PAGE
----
Futurist and inventor Ray Kurzweil is known for his belief in the idea of near-immortality through science-powered life extension. But despite the naysayers who sometimes dismiss Kurzweil's statements as far-fetched, a new development in gene therapy could ultimately prove him to be right, after all.
Researchers at the Spanish National Cancer Research Centre (CNIO) have proven that it is possible to extend the life of a mouse by up to 24 percent through telomerase gene therapy. In previous studies, such life span extension attempts meant altering genes in the embryonic stage, a process that required regular drug treatments to keep the mice healthy. This new telomerase gene therapy was applied to adult mice and required only one treatment, a dynamic that could one day make such treatments viable for human applications.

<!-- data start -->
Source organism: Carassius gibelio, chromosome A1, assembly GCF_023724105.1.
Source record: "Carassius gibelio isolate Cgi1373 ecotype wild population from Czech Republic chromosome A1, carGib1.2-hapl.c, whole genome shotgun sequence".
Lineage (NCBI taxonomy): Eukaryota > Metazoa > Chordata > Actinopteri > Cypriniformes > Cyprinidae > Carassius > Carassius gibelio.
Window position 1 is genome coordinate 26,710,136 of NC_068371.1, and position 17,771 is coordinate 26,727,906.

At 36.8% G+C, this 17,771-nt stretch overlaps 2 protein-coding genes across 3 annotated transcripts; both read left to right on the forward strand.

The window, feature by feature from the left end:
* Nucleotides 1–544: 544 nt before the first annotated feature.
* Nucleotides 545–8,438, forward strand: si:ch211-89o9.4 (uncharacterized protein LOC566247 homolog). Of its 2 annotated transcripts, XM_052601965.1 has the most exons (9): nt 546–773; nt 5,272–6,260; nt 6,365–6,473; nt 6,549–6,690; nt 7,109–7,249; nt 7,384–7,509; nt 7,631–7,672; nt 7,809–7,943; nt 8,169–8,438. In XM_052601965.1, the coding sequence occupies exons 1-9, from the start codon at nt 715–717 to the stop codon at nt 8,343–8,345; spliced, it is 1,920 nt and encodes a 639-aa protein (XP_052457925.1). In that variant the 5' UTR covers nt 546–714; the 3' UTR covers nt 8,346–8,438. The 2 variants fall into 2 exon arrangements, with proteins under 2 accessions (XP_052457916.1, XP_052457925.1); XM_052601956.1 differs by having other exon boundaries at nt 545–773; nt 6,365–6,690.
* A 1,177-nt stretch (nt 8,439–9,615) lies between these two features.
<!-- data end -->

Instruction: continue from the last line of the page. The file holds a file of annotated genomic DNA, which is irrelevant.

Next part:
In addition to extending the lives of the mice, the gene therapy delayed age-related ailments such as insulin resistance and osteoporosis, and even improved neuromuscular coordination. The researchers don't believe that their research will immediately lead to anti-aging therapies for humans, but could instead lead to short-term developments in the treatment of patients with short telomere-related ailments such as human pulmonary fibrosis.
Nevertheless, it's hard to ignore that this new research indicates that Kurzweil's successful track record of futurist predictions could once again be on the mark, and virtual immortality may indeed be achievable some time in the not-too-distant future.